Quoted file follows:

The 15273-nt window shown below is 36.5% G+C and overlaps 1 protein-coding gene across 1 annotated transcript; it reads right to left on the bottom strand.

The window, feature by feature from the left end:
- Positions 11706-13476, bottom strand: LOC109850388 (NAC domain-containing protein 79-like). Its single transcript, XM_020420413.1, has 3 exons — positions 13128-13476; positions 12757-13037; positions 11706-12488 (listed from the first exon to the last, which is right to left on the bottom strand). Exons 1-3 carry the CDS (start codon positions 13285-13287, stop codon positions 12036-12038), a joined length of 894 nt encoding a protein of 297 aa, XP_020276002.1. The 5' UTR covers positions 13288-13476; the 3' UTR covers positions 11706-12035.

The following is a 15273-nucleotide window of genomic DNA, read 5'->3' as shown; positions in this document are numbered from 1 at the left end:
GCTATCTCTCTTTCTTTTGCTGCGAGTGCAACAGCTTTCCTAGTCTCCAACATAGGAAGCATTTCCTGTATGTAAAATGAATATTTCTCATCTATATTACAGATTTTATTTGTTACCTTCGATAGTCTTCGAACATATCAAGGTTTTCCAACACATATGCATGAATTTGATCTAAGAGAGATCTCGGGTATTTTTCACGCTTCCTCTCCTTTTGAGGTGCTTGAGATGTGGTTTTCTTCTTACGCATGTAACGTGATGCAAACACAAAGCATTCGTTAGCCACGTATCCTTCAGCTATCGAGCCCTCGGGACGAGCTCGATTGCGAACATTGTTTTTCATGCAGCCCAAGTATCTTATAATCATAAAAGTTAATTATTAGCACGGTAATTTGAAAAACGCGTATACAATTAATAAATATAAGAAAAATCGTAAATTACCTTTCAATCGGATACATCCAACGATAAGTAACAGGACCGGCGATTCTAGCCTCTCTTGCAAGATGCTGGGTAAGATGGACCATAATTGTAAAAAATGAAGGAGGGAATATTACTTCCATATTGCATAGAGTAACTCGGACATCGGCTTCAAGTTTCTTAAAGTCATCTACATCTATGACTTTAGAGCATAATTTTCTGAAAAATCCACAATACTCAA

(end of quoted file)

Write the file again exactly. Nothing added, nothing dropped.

The 15273-nt window shown below is 36.5% G+C and overlaps 1 protein-coding gene across 1 annotated transcript; it reads right to left on the bottom strand.

The window, feature by feature from the left end:
- Positions 11706-13476, bottom strand: LOC109850388 (NAC domain-containing protein 79-like). Its single transcript, XM_020420413.1, has 3 exons — positions 13128-13476; positions 12757-13037; positions 11706-12488 (listed from the first exon to the last, which is right to left on the bottom strand). Exons 1-3 carry the CDS (start codon positions 13285-13287, stop codon positions 12036-12038), a joined length of 894 nt encoding a protein of 297 aa, XP_020276002.1. The 5' UTR covers positions 13288-13476; the 3' UTR covers positions 11706-12035.

The following is a 15273-nucleotide window of genomic DNA, read 5'->3' as shown; positions in this document are numbered from 1 at the left end:
GCTATCTCTCTTTCTTTTGCTGCGAGTGCAACAGCTTTCCTAGTCTCCAACATAGGAAGCATTTCCTGTATGTAAAATGAATATTTCTCATCTATATTACAGATTTTATTTGTTACCTTCGATAGTCTTCGAACATATCAAGGTTTTCCAACACATATGCATGAATTTGATCTAAGAGAGATCTCGGGTATTTTTCACGCTTCCTCTCCTTTTGAGGTGCTTGAGATGTGGTTTTCTTCTTACGCATGTAACGTGATGCAAACACAAAGCATTCGTTAGCCACGTATCCTTCAGCTATCGAGCCCTCGGGACGAGCTCGATTGCGAACATTGTTTTTCATGCAGCCCAAGTATCTTATAATCATAAAAGTTAATTATTAGCACGGTAATTTGAAAAACGCGTATACAATTAATAAATATAAGAAAAATCGTAAATTACCTTTCAATCGGATACATCCAACGATAAGTAACAGGACCGGCGATTCTAGCCTCTCTTGCAAGATGCTGGGTAAGATGGACCATAATTGTAAAAAATGAAGGAGGGAATATTACTTCCATATTGCATAGAGTAACTCGGACATCGGCTTCAAGTTTCTTAAAGTCATCTACATCTATGACTTTAGAGCATAATTTTCTGAAAAATCCACAATACTCAA